In Defense of Food: An Eater’s Manifesto
Penguin Press HC, The; 1ST edition (January 1, 2008)
What to eat, what not to eat, and how to think about health: a manifesto for our times. Humans used to know how to eat well, Pollan argues. But the balanced dietary lessons that were once passed down through generations have been confused, complicated, and distorted by food industry marketers, nutritional scientists, and journalists-all of whom have much to gain from our dietary confusion. As a result, we face today a complex culinary landscape dense with bad advice and foods that are not “real.” These “edible foodlike substances” are often packaged with labels bearing health claims that are typically false or misleading. Indeed, real food is fast disappearing from the marketplace, to be replaced by “nutrients,” and plain old eating by an obsession with nutrition that is, paradoxically, ruining our health, not to mention our meals.
The Future of Life
Edward O. Wilson
Knopf; 1 edition (January 8, 2002)
From one of the world’s most influential scientists (and two-time Pulitzer Prize–winning author) comes his most timely and important book yet: an impassioned call for quick and decisive action to save Earth’s biological heritage, and a plan to achieve that rescue.Today we understand that our world is infinitely richer than was ever previously guessed. Yet it is so ravaged by human activity that half its species could be gone by the end of the present century. These two contrasting truths—unexpected magnificence and underestimated peril—have become compellingly clear during the past two decades of research on biological diversity.
Natural Capitalism: Creating the Next Industrial Revolution
Paul Hawken, Amory Lovins and L. Hunter Lovins
Back Bay Books; 1st edition (December 1, 2008)
Most businesses still operate according to a world view that hasn’t changed since the start of the Industrial Revolution. Then, natural resources were abundant and labor was the limiting factor of production. But now, there’s a surplus of people, while natural capital natural resources and the ecological systems that provide vital life-support services is scarce and relatively expensive. In this groundbreaking blueprint for a new economy, three leading business visionaries explain how the world is on the verge of a new industrial revolution.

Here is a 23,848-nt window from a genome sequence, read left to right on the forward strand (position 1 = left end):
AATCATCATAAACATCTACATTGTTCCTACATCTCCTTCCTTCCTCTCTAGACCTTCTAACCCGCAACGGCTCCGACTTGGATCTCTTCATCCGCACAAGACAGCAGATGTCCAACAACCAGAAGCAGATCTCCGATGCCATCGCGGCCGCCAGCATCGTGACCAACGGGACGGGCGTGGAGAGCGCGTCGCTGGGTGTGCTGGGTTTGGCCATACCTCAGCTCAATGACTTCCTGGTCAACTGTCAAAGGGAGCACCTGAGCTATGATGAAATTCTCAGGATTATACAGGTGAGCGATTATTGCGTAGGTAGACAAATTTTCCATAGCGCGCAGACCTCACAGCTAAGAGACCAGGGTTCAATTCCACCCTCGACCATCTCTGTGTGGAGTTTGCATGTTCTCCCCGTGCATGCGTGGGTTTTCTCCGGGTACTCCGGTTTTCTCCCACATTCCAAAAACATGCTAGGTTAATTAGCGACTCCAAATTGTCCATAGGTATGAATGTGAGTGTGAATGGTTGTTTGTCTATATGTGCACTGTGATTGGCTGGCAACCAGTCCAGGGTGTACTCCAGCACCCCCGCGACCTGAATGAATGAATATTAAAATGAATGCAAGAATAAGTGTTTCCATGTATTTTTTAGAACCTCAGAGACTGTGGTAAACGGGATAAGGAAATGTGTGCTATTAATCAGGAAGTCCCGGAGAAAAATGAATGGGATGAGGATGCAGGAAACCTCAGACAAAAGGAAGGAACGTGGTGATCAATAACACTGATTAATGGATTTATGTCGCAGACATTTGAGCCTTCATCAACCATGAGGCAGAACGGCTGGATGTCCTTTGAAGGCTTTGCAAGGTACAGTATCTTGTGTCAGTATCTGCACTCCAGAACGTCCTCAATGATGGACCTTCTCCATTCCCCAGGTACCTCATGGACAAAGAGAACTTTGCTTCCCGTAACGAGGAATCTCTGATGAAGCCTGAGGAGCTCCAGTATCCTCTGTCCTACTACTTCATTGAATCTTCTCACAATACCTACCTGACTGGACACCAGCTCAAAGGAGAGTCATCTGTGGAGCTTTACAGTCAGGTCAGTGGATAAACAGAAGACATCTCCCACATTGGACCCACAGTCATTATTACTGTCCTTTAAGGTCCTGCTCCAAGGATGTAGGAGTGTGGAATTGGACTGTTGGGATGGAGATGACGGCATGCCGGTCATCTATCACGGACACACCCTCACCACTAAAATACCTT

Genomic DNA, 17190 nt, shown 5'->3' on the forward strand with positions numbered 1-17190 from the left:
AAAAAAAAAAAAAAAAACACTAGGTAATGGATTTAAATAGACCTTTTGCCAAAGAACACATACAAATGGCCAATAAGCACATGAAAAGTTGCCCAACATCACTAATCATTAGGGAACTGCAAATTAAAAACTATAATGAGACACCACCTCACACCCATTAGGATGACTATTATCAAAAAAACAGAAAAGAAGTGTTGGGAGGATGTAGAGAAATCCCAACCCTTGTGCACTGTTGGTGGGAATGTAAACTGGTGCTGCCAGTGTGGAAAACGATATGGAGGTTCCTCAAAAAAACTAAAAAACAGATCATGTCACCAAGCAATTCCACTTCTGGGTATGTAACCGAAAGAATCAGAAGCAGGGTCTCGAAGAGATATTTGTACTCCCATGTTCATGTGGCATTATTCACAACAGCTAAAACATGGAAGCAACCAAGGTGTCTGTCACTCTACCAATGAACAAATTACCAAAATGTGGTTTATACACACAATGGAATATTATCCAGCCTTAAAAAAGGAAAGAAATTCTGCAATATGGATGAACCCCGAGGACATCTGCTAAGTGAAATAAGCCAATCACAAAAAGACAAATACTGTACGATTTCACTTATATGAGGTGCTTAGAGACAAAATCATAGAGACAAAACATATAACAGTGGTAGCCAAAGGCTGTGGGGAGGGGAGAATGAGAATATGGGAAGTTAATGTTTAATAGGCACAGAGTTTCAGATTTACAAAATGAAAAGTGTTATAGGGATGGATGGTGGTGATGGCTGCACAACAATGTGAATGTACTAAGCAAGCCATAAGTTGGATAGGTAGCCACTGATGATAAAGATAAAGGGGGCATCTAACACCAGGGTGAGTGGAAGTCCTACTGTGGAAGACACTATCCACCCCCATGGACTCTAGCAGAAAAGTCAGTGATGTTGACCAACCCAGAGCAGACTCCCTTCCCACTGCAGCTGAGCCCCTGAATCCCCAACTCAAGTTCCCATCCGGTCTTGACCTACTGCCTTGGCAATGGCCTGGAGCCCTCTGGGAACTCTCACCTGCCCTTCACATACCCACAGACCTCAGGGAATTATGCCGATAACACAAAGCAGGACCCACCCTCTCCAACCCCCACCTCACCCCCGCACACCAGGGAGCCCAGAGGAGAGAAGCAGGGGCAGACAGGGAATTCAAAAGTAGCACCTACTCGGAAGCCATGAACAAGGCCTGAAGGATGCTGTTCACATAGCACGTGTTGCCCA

Eaarth: Making a Life on a Tough New Planet
Times Books; First Edition edition (April 13, 2010)
Twenty years ago, with The End of Nature, Bill McKibben offered one of the earliest warnings about global warming. Those warnings went mostly unheeded; now, he insists, we need to acknowledge that we’ve waited too long, and that massive change is not only unavoidable but already under way. Our old familiar globe is suddenly melting, drying, acidifying, flooding, and burning in ways that no human has ever seen. We’ve created, in very short order, a new planet, still recognizable but fundamentally different. We may as well call it Eaarth.
Thinking in Systems: A Primer
Donella H. Meadows
Chelsea Green Publishing (December 3, 2008)
Some of the biggest problems facing the world–war, hunger, poverty, and environmental degradation–are essentially system failures. They cannot be solved by fixing one piece in isolation from the others, because even seemingly minor details have enormous power to undermine the best efforts of too-narrow thinking. Edited by the Sustainability Institute’s Diana Wright, this essential primer brings systems thinking out of the realm of computers and equations and into the tangible world, showing readers how to develop the systems-thinking skills that thought leaders across the globe consider critical for 21st-century life.
Storms of My Grandchildren: The Truth About the Coming Climate Catastrophe and Our Last Chance to Save Humanity
James C. Hansen
Bloomsbury USA; First American Edition edition (December 8, 2009)
In Storms of My Grandchildren, Dr. James Hansen—the nation’s leading scientist on climate issues—speaks out for the first time with the full truth about global warming: The planet is hurtling even more rapidly than previously acknowledged to a climatic point of no return. Although the threat of human-caused climate change is now widely recognized, politicians have failed to connect policy with the science, responding instead with ineffectual remedies dictated by special interests. Hansen shows why President Obama’s solution, cap-and-trade, won’t work; why we must phase out all coal, and why 350 ppm of carbon dioxide is a goal we must achieve if our children and grandchildren are to avoid global meltdown and the storms of the book’s title.
Biomimicy: Innovation Inspired by Nature
by Janine M. Benyus
William Morrow Paperbacks (September 17, 2002)
If chaos theory transformed our view of the universe, biomimicry is transforming our life on Earth. Biomimicry is innovation inspired by nature – taking advantage of evolution’s 3.8 billion years of R&D since the first bacteria. Biomimics study nature’s best ideas: photosynthesis, brain power, and shells – and adapt them for human use. They are revolutionizing how we invent, compute, heal ourselves, harness energy, repair the environment, and feed the world. Janine Benyus takes us into the lab and out in the field with cutting-edge researchers as they stir vats of proteins to unleash their computing power; analyse how electrons zipping around a leaf cell convert sunlight into fuel in trillionths of a second; discover miracle drugs by watching what chimps eat when they’re sick; study the hardy prairie as a model for low-maintenance agriculture; and more.
Mindsight: The New Science of Personal Transformation
Daniel J. Siegel, M.D.
Bantam; 1St Edition (January 12, 2010)